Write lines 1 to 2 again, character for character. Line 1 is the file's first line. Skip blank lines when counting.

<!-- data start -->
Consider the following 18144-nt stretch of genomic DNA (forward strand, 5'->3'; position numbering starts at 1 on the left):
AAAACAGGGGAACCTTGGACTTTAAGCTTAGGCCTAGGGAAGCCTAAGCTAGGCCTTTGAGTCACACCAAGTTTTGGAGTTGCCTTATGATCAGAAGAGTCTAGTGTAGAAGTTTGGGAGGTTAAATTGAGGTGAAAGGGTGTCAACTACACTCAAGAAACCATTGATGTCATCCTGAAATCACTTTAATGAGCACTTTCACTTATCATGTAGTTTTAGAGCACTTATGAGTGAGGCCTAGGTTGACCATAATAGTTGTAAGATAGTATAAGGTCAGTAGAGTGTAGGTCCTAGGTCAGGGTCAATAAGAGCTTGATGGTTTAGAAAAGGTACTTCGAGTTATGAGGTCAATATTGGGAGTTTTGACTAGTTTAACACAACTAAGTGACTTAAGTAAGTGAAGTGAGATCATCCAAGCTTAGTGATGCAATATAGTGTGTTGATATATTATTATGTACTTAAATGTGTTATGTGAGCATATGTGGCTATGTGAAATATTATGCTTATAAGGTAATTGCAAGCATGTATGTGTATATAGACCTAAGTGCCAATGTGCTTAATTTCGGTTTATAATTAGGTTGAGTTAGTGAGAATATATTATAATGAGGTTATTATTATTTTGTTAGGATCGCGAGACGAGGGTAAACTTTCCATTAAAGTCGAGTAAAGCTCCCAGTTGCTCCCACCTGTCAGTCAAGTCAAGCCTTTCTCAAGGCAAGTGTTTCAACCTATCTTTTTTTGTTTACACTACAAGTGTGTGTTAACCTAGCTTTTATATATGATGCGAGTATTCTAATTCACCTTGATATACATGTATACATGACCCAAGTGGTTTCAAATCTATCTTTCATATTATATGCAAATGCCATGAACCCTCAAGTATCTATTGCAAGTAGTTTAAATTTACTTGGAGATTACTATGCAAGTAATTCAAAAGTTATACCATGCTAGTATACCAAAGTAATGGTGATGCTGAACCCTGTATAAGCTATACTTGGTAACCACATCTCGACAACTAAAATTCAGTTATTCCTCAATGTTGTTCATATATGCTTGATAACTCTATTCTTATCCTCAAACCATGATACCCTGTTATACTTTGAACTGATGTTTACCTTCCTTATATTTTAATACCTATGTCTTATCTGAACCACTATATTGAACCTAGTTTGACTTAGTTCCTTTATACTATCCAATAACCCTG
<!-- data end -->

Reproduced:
Consider the following 18144-nt stretch of genomic DNA (forward strand, 5'->3'; position numbering starts at 1 on the left):
AAAACAGGGGAACCTTGGACTTTAAGCTTAGGCCTAGGGAAGCCTAAGCTAGGCCTTTGAGTCACACCAAGTTTTGGAGTTGCCTTATGATCAGAAGAGTCTAGTGTAGAAGTTTGGGAGGTTAAATTGAGGTGAAAGGGTGTCAACTACACTCAAGAAACCATTGATGTCATCCTGAAATCACTTTAATGAGCACTTTCACTTATCATGTAGTTTTAGAGCACTTATGAGTGAGGCCTAGGTTGACCATAATAGTTGTAAGATAGTATAAGGTCAGTAGAGTGTAGGTCCTAGGTCAGGGTCAATAAGAGCTTGATGGTTTAGAAAAGGTACTTCGAGTTATGAGGTCAATATTGGGAGTTTTGACTAGTTTAACACAACTAAGTGACTTAAGTAAGTGAAGTGAGATCATCCAAGCTTAGTGATGCAATATAGTGTGTTGATATATTATTATGTACTTAAATGTGTTATGTGAGCATATGTGGCTATGTGAAATATTATGCTTATAAGGTAATTGCAAGCATGTATGTGTATATAGACCTAAGTGCCAATGTGCTTAATTTCGGTTTATAATTAGGTTGAGTTAGTGAGAATATATTATAATGAGGTTATTATTATTTTGTTAGGATCGCGAGACGAGGGTAAACTTTCCATTAAAGTCGAGTAAAGCTCCCAGTTGCTCCCACCTGTCAGTCAAGTCAAGCCTTTCTCAAGGCAAGTGTTTCAACCTATCTTTTTTTGTTTACACTACAAGTGTGTGTTAACCTAGCTTTTATATATGATGCGAGTATTCTAATTCACCTTGATATACATGTATACATGACCCAAGTGGTTTCAAATCTATCTTTCATATTATATGCAAATGCCATGAACCCTCAAGTATCTATTGCAAGTAGTTTAAATTTACTTGGAGATTACTATGCAAGTAATTCAAAAGTTATACCATGCTAGTATACCAAAGTAATGGTGATGCTGAACCCTGTATAAGCTATACTTGGTAACCACATCTCGACAACTAAAATTCAGTTATTCCTCAATGTTGTTCATATATGCTTGATAACTCTATTCTTATCCTCAAACCATGATACCCTGTTATACTTTGAACTGATGTTTACCTTCCTTATATTTTAATACCTATGTCTTATCTGAACCACTATATTGAACCTAGTTTGACTTAGTTCCTTTATACTATCCAATAACCCTG